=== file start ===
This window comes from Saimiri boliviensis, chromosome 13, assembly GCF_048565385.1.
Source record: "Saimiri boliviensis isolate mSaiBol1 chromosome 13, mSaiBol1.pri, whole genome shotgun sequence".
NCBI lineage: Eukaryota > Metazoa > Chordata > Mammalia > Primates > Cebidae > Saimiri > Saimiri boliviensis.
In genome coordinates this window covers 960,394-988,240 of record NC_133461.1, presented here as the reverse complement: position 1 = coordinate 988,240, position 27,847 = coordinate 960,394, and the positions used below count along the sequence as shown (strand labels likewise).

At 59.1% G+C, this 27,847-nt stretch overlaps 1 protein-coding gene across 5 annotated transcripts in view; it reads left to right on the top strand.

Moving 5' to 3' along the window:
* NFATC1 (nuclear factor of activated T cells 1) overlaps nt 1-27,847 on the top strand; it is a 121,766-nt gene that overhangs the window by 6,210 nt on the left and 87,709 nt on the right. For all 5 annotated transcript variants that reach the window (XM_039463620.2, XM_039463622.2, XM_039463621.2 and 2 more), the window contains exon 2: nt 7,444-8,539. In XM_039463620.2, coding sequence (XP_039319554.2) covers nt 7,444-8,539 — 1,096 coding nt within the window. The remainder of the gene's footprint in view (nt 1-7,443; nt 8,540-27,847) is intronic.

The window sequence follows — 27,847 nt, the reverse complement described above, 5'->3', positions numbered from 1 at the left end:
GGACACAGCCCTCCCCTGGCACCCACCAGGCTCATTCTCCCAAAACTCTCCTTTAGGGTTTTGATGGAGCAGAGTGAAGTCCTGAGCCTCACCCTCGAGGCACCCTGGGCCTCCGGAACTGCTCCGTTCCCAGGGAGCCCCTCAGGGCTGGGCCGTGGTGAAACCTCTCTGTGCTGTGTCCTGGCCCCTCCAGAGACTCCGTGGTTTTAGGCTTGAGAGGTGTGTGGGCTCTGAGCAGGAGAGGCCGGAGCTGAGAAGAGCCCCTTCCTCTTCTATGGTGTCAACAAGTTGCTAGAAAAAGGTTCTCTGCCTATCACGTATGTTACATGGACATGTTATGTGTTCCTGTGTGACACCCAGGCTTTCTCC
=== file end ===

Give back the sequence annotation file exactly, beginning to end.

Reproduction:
This window comes from Saimiri boliviensis, chromosome 13, assembly GCF_048565385.1.
Source record: "Saimiri boliviensis isolate mSaiBol1 chromosome 13, mSaiBol1.pri, whole genome shotgun sequence".
NCBI lineage: Eukaryota > Metazoa > Chordata > Mammalia > Primates > Cebidae > Saimiri > Saimiri boliviensis.
In genome coordinates this window covers 960,394-988,240 of record NC_133461.1, presented here as the reverse complement: position 1 = coordinate 988,240, position 27,847 = coordinate 960,394, and the positions used below count along the sequence as shown (strand labels likewise).

At 59.1% G+C, this 27,847-nt stretch overlaps 1 protein-coding gene across 5 annotated transcripts in view; it reads left to right on the top strand.

Moving 5' to 3' along the window:
* NFATC1 (nuclear factor of activated T cells 1) overlaps nt 1-27,847 on the top strand; it is a 121,766-nt gene that overhangs the window by 6,210 nt on the left and 87,709 nt on the right. For all 5 annotated transcript variants that reach the window (XM_039463620.2, XM_039463622.2, XM_039463621.2 and 2 more), the window contains exon 2: nt 7,444-8,539. In XM_039463620.2, coding sequence (XP_039319554.2) covers nt 7,444-8,539 — 1,096 coding nt within the window. The remainder of the gene's footprint in view (nt 1-7,443; nt 8,540-27,847) is intronic.

The window sequence follows — 27,847 nt, the reverse complement described above, 5'->3', positions numbered from 1 at the left end:
GGACACAGCCCTCCCCTGGCACCCACCAGGCTCATTCTCCCAAAACTCTCCTTTAGGGTTTTGATGGAGCAGAGTGAAGTCCTGAGCCTCACCCTCGAGGCACCCTGGGCCTCCGGAACTGCTCCGTTCCCAGGGAGCCCCTCAGGGCTGGGCCGTGGTGAAACCTCTCTGTGCTGTGTCCTGGCCCCTCCAGAGACTCCGTGGTTTTAGGCTTGAGAGGTGTGTGGGCTCTGAGCAGGAGAGGCCGGAGCTGAGAAGAGCCCCTTCCTCTTCTATGGTGTCAACAAGTTGCTAGAAAAAGGTTCTCTGCCTATCACGTATGTTACATGGACATGTTATGTGTTCCTGTGTGACACCCAGGCTTTCTCC